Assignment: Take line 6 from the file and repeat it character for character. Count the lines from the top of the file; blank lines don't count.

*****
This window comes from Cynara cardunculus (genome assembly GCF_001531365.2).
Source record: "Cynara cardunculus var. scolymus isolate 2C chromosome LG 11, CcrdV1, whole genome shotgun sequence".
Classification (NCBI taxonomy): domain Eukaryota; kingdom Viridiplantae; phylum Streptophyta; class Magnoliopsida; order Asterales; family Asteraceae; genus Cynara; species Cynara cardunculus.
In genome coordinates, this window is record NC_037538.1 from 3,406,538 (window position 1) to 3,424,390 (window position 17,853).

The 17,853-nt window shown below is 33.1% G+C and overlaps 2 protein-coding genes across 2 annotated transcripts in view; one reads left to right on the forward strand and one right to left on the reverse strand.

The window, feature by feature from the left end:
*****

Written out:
The window, feature by feature from the left end: